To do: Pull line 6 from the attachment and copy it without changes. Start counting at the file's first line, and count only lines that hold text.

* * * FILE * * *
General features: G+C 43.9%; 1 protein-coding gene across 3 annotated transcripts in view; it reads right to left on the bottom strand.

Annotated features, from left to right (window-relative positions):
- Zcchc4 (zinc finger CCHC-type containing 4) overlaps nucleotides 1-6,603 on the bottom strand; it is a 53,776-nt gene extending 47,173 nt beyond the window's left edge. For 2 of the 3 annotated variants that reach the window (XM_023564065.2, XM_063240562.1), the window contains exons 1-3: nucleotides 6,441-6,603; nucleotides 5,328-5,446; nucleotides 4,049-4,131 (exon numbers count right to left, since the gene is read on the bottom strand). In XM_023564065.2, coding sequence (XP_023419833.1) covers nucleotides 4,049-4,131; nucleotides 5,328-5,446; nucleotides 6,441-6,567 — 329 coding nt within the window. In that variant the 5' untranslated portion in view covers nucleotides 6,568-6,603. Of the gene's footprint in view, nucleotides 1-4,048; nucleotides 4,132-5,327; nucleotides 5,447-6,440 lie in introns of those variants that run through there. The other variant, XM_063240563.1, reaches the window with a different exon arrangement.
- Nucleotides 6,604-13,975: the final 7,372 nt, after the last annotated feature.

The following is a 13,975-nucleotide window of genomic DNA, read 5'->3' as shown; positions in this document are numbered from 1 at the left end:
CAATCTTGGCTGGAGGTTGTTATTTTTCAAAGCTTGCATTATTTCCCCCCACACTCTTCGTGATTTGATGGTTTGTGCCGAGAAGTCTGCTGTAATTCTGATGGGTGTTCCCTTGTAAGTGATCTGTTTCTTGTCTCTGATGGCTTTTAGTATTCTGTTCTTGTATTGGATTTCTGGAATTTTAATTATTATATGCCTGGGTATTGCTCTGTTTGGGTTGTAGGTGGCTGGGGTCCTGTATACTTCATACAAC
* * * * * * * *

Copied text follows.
CAATCTTGGCTGGAGGTTGTTATTTTTCAAAGCTTGCATTATTTCCCCCCACACTCTTCGTGATTTGATGGTTTGTGCCGAGAAGTCTGCTGTAATTCTGATGGGTGTTCCCTTGTAAGTGATCTGTTTCTTGTCTCTGATGGCTTTTAGTATTCTGTTCTTGTATTGGATTTCTGGAATTTTAATTATTATATGCCTGGGTATTGCTCTGTTTGGGTTGTAGGTGGCTGGGGTCCTGTATACTTCATACAAC